If the biopsy confirms a diagnosis of breast cancer, other tests are carried out in order to evaluate the disease, and to see if it has spread to other organs. These include a thoracic x-ray, and an abdominal ultrasound or CT scan.

 

What are de symptoms of the disease?

Generally the main reason for women visiting a specialist is because they have found a lump in the breast, which is generally not painful. However other reasons for the patient to be concerned can be changes in the nipple or alterations in the skin of the breast.

If somebody has any of these symptoms, they should see a gynecologist or a surgeon in order that they can complete a full study if they consider it to be appropriate.

In the case of those women who are routinely having periodic mammograms in order to ensure early diagnosis, the disease should be diagnosed before any symptoms arise. In these cases the disease can be discovered in the early stages, and the probability of curing it is much higher.

 

What are the types and stages of the disease?

Types:

With the development of new techniques in the molecular study of biopsies there is now a more specific classification of the different types of breast cancer. These techniques have given way to a more precise classification of the pathology which demonstrates a reduced risk of recurrence of the disease, and enables us to select the most suitable treatment in each case. The molecular classification establishes four types of breast cancer: Luminal A, luminal B, HER 2 and basal like. The sub-type Luminal A is that with the best prognosis, and the basal like has the worst prognosis.

Stages:

As with other tumours, all of the sub-types of breast cancer are classified in stages according to the progression of the disease. A stage 1 breast tumour is breast cancer in the initial stage, and a stage 4 breast cancer indicates that the cancer has spread to other parts of the body.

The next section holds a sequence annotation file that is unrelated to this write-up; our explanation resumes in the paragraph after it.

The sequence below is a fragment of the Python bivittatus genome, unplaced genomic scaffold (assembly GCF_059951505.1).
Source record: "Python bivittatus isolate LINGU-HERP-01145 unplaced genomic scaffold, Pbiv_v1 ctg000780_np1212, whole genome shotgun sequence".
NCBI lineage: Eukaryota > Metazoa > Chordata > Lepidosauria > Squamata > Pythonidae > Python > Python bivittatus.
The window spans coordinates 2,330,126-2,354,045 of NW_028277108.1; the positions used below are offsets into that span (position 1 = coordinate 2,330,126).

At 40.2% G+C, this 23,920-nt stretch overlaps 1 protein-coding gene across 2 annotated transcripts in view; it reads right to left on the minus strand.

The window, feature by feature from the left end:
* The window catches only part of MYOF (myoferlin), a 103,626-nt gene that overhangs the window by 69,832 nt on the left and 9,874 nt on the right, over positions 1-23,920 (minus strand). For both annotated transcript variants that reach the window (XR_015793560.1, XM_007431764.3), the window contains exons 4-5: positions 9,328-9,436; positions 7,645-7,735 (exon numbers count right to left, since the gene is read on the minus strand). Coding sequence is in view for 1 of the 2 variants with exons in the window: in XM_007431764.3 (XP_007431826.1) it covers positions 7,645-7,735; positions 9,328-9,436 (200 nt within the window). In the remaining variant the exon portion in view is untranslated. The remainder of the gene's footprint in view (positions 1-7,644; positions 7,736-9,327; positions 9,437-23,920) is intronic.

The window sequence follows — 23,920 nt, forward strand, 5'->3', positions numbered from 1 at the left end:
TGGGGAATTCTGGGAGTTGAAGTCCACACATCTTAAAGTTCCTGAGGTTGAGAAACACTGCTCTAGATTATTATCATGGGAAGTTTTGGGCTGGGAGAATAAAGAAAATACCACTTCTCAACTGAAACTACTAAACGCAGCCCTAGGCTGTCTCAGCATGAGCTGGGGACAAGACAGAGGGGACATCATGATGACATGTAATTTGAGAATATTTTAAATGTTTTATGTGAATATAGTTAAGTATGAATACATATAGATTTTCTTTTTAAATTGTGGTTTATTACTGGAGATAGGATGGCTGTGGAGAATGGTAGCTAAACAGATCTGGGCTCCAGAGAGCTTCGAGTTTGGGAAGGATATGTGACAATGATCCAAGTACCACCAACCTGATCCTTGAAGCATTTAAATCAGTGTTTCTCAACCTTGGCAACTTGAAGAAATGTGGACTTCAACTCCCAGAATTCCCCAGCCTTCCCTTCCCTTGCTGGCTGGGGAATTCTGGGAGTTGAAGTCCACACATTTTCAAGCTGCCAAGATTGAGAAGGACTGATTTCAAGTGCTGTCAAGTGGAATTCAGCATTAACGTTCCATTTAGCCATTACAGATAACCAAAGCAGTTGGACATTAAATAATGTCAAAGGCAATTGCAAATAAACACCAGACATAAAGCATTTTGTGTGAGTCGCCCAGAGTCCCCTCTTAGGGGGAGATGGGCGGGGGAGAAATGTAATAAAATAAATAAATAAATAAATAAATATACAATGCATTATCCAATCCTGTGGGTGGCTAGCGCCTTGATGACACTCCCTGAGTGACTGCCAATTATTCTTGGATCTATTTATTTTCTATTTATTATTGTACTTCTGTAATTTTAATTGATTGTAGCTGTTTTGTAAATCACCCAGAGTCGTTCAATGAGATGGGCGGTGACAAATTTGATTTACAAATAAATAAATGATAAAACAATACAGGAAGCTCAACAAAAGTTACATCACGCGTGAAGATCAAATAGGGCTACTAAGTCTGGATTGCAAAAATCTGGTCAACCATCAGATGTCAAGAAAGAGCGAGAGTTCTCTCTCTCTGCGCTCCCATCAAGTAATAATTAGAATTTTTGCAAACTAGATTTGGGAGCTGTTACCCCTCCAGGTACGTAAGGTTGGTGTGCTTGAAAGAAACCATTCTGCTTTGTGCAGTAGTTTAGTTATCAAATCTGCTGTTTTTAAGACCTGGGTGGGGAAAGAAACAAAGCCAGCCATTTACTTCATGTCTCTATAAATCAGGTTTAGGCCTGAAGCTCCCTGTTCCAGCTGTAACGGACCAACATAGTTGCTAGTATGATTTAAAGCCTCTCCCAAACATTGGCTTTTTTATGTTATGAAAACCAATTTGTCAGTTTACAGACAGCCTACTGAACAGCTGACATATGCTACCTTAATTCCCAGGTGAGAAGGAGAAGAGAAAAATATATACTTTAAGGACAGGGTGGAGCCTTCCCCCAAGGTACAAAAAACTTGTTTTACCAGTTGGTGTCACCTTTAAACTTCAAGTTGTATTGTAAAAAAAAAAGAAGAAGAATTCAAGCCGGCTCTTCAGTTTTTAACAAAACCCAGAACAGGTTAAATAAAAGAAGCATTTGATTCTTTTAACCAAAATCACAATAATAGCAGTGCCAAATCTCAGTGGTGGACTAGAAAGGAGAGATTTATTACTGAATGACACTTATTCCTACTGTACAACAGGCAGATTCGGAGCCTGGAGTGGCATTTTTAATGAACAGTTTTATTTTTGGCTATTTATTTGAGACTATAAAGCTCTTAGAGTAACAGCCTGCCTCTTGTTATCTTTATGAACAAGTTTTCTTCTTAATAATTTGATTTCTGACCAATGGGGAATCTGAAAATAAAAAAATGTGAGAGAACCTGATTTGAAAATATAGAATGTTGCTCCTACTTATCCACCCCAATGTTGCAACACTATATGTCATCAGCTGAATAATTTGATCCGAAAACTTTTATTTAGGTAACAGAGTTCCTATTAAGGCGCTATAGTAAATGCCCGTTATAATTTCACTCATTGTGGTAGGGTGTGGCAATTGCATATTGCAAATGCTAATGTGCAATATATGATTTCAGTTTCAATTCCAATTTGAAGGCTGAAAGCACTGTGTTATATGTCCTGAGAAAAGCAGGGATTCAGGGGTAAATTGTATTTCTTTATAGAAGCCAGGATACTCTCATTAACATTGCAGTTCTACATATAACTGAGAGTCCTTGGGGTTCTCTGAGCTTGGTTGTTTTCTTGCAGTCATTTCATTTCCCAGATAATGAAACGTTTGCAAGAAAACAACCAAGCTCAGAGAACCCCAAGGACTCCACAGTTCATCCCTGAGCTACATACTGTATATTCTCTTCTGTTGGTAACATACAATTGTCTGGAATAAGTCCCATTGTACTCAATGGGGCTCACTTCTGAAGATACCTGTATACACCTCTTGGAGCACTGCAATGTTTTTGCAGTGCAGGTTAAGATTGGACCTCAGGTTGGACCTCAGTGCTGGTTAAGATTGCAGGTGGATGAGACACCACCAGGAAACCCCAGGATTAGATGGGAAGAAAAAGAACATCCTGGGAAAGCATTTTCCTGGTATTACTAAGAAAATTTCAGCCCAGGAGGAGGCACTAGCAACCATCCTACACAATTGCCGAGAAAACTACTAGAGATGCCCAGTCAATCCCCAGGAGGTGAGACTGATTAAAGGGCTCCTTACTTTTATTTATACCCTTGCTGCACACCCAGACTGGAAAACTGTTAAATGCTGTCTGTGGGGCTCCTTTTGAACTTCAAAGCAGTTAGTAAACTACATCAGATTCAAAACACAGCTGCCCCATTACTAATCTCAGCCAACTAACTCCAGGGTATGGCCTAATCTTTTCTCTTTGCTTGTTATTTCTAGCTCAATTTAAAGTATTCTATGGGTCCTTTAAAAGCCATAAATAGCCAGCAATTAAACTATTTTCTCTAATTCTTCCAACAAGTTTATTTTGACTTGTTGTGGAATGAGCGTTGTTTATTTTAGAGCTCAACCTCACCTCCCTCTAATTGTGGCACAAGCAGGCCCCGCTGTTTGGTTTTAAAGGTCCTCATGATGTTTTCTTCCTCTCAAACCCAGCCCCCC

The TNM classification system is based on the size of the tumour (T), and the extension of the cancer into the regional lymphatic glands (N), or to other parts of the body (M). Generally the stage of the cancer is unknown until the tumour has been removed and analysed to examine the state of the auxiliary glands.

Stage 0 or carcinoma “in situ”: there are only abnormal cells on the coating of the breast ducts. These are non-invasive, but if left untouched would evolve into an invasive carcinoma.

Stage I: A tumour of less than 2 cms which is contained within the breast.

Stage II: The tumour measures more than 2 cms but does not affect the skin or the pectoral muscles. Any tumour of less than 5 cm affecting the auxiliary glands on the same side.

Stage III or locally advanced: A tumour of more than 5cms which affects the auxiliary glands on the same side. A tumour which affects the skin of the breast. A tumour of any size which affects a supraclavicular gland or those glands situated behind the sternan.

StageIV: When metastisis exist in other organs. Those organs most frequently affected are: bones, lungs, liver and brain.

 

Which treatments are most recommended?

The treatment for breast cancer is different for each person, and is based on multiple factors. In order to give the best possible treatment there needs to be collaboration between surgeons, gynecologists, medical oncologists and radiotherapeutic oncologists.

Classically in the early stages of breast cancer the patient undergoes surgery and afterwards the systematic treatment is administered ( chemotherapyand/or hormone therapy), and radiotherapy (adjuvant treatment). However, it is possible to give the patient the systematic treatment first of all, and then to offer the patient the possibility of surgery and radiotherapy (neoadjuvant treatment). This strategy can enable specialists to perform surgery on more complicated patients whom it was not possible to opérate on prior to neoadjuvant treatment.